But as a “writer,” I should be circumspect, here, about my own feelings, suspicious of my lunge to identify with the stony look of Toni Morrison, say, or Malcolm’s clamped, serious lips. A Black book cover is a bit like Black skin—lustrous and sensuous, sometimes, but subject to preemptive condescension and the carelessness of bias. I come back to the question of “attitude”: is it, like style, just the valve between inside and outside? The way content folds into form? Maybe it’s like Freud’s dream-work: the traffic between latent and manifest, making this book dream-like in how it gratifies, distorts, gives voice to mangled, stifled wishes.
When I look at A People on the Cover, my first thought is that I am glad that we decided to leave the cover blank. I had tried a design which layered all the images in photoshop, but this started to look like an artwork, and maybe not a good one.
Inevitable and Smart
Of course the first thing I notice is that the cover of this book is blank. And then I notice that the book is filled with book covers, which makes the decision to keep the cover of this book blank inevitable and smart. And I notice that most of the subject matter is African-American. And then I notice that some of the pages inside are blank, but only on the left side, which leads me to realize that left-side images represent the back cover of a book.
And then I’m afraid to carry the book around because it’s white, and it’s going to get trashed, but now it already has a food stain on the back, which happens to every book that I like.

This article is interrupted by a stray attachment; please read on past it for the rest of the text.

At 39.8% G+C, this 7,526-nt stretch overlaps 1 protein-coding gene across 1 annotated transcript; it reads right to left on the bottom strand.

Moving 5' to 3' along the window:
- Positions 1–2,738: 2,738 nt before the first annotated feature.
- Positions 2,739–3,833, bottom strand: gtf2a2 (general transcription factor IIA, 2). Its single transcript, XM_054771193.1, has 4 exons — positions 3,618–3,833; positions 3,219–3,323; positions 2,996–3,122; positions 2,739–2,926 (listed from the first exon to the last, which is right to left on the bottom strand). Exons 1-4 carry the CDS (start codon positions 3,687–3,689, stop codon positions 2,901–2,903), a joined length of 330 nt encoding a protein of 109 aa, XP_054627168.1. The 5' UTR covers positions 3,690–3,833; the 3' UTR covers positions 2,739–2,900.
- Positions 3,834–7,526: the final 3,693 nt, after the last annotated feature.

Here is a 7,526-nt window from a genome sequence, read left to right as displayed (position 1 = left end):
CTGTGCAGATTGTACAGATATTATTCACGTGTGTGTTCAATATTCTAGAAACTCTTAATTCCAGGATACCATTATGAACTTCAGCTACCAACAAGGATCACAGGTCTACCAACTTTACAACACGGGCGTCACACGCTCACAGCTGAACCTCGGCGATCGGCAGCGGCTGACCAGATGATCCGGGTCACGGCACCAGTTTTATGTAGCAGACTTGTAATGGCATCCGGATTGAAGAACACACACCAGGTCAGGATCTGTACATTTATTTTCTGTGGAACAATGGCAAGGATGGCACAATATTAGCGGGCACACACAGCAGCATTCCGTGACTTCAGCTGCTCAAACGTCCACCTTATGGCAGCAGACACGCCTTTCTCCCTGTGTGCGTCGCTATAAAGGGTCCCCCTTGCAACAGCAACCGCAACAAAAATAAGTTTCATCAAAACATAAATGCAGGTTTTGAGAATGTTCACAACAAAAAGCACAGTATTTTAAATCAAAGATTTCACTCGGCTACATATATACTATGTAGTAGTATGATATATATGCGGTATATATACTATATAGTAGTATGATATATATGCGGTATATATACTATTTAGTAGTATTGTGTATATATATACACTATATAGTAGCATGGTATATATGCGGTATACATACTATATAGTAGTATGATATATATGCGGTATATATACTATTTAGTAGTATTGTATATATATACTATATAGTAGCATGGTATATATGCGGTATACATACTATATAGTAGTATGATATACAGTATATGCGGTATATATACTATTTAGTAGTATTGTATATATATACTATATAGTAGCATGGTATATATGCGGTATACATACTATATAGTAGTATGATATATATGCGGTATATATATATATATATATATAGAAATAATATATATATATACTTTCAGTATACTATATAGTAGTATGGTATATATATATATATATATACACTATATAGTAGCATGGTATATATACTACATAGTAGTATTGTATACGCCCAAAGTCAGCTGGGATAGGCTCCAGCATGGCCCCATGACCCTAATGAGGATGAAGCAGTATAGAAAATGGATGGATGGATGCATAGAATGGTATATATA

The covers inside remind me of how Ad Reinhardt organized his slide show. Apparently, Reinhardt used to shoot and organize slides according to visual motif: spirals with spirals, arches with arches, hands with hands, feet with feet. He showed these slides once a year, I think on April Fools.
And then I wonder how covers relate to the term “covers” as in a musician playing another musician’s song. And then I realize that I’ve never seen Sweet Sweetback’s Baadasssss Song, which devolves into feeling guilty about not having read enough of James Baldwin. And then I feel more guilty because this shouldn’t be about me.
Still, I notice that one of the covers is of a punching bag, which was my studio heavy bag, which Glenn and I turned into a “piece,” that is, a work of art, in response to a scene on an infamous balcony in a great movie we had just seen about Muhammad Ali.
And then I think about Black bodies and about how many Black bodies were brought to this land. And the first chapter especially reminds me how many minds happened to come along with those bodies. And I wonder if in fact a mind is a thing too, like a body is, in which case to waste one would in fact be a terrible thing.
And then I realize how beautiful this book is because my friend Glenn made it because he loves books and especially because it’s a book without a lot of words except some really choice words about Glenn’s history with words and with books and since it is mostly made of pictures of books and not a lot of words, it’s perfectly Glenn. What I mean by that is that we always talk about what works and what makes something better. And what we noticed is that if something is easier and just as good, then it’s better by being easier, usually much better, and things that just make themselves are the best. Things like that seem inevitable and smart like Glenn himself.